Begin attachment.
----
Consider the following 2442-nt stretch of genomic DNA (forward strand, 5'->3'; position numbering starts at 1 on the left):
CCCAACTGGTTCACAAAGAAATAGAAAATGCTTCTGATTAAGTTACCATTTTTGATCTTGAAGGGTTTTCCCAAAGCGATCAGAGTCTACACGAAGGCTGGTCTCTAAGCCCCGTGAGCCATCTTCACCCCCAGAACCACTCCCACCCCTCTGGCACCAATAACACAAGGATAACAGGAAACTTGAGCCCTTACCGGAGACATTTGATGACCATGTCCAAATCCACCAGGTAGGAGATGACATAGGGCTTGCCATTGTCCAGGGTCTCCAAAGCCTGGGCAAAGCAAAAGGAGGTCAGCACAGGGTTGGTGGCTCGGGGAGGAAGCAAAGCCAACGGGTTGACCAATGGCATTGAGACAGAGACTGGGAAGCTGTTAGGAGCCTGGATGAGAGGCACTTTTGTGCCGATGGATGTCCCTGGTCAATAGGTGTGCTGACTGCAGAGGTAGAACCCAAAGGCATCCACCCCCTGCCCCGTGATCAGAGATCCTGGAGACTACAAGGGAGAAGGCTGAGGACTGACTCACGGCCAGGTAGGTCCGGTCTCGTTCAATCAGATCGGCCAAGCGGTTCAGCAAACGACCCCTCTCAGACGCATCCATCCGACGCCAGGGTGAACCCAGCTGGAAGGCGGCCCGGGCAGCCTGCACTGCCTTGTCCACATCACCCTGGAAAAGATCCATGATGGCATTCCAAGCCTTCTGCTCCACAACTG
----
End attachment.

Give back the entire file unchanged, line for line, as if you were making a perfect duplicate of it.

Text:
Consider the following 2442-nt stretch of genomic DNA (forward strand, 5'->3'; position numbering starts at 1 on the left):
CCCAACTGGTTCACAAAGAAATAGAAAATGCTTCTGATTAAGTTACCATTTTTGATCTTGAAGGGTTTTCCCAAAGCGATCAGAGTCTACACGAAGGCTGGTCTCTAAGCCCCGTGAGCCATCTTCACCCCCAGAACCACTCCCACCCCTCTGGCACCAATAACACAAGGATAACAGGAAACTTGAGCCCTTACCGGAGACATTTGATGACCATGTCCAAATCCACCAGGTAGGAGATGACATAGGGCTTGCCATTGTCCAGGGTCTCCAAAGCCTGGGCAAAGCAAAAGGAGGTCAGCACAGGGTTGGTGGCTCGGGGAGGAAGCAAAGCCAACGGGTTGACCAATGGCATTGAGACAGAGACTGGGAAGCTGTTAGGAGCCTGGATGAGAGGCACTTTTGTGCCGATGGATGTCCCTGGTCAATAGGTGTGCTGACTGCAGAGGTAGAACCCAAAGGCATCCACCCCCTGCCCCGTGATCAGAGATCCTGGAGACTACAAGGGAGAAGGCTGAGGACTGACTCACGGCCAGGTAGGTCCGGTCTCGTTCAATCAGATCGGCCAAGCGGTTCAGCAAACGACCCCTCTCAGACGCATCCATCCGACGCCAGGGTGAACCCAGCTGGAAGGCGGCCCGGGCAGCCTGCACTGCCTTGTCCACATCACCCTGGAAAAGATCCATGATGGCATTCCAAGCCTTCTGCTCCACAACTG